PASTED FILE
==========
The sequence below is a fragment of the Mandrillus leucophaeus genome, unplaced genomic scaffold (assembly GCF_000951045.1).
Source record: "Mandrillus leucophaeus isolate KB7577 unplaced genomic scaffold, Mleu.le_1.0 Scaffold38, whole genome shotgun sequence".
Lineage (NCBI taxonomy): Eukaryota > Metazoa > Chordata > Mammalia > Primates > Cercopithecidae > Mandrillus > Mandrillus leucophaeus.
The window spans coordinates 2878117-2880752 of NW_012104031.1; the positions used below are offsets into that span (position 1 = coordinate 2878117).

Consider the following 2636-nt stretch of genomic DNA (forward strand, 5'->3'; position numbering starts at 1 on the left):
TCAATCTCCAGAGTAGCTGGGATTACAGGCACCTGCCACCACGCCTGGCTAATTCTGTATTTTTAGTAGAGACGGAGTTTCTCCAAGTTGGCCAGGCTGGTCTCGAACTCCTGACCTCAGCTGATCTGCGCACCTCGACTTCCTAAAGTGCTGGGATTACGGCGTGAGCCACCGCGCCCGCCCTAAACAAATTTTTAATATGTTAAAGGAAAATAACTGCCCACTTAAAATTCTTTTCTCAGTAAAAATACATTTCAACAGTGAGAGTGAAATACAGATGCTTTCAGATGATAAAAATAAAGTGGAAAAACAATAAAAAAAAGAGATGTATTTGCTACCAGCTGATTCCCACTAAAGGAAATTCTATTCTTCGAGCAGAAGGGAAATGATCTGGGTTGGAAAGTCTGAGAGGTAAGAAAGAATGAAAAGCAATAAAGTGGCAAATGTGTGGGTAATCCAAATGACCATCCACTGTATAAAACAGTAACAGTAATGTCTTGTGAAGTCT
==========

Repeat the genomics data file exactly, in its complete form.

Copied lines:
The sequence below is a fragment of the Mandrillus leucophaeus genome, unplaced genomic scaffold (assembly GCF_000951045.1).
Source record: "Mandrillus leucophaeus isolate KB7577 unplaced genomic scaffold, Mleu.le_1.0 Scaffold38, whole genome shotgun sequence".
Lineage (NCBI taxonomy): Eukaryota > Metazoa > Chordata > Mammalia > Primates > Cercopithecidae > Mandrillus > Mandrillus leucophaeus.
The window spans coordinates 2878117-2880752 of NW_012104031.1; the positions used below are offsets into that span (position 1 = coordinate 2878117).

Consider the following 2636-nt stretch of genomic DNA (forward strand, 5'->3'; position numbering starts at 1 on the left):
TCAATCTCCAGAGTAGCTGGGATTACAGGCACCTGCCACCACGCCTGGCTAATTCTGTATTTTTAGTAGAGACGGAGTTTCTCCAAGTTGGCCAGGCTGGTCTCGAACTCCTGACCTCAGCTGATCTGCGCACCTCGACTTCCTAAAGTGCTGGGATTACGGCGTGAGCCACCGCGCCCGCCCTAAACAAATTTTTAATATGTTAAAGGAAAATAACTGCCCACTTAAAATTCTTTTCTCAGTAAAAATACATTTCAACAGTGAGAGTGAAATACAGATGCTTTCAGATGATAAAAATAAAGTGGAAAAACAATAAAAAAAAGAGATGTATTTGCTACCAGCTGATTCCCACTAAAGGAAATTCTATTCTTCGAGCAGAAGGGAAATGATCTGGGTTGGAAAGTCTGAGAGGTAAGAAAGAATGAAAAGCAATAAAGTGGCAAATGTGTGGGTAATCCAAATGACCATCCACTGTATAAAACAGTAACAGTAATGTCTTGTGAAGTCT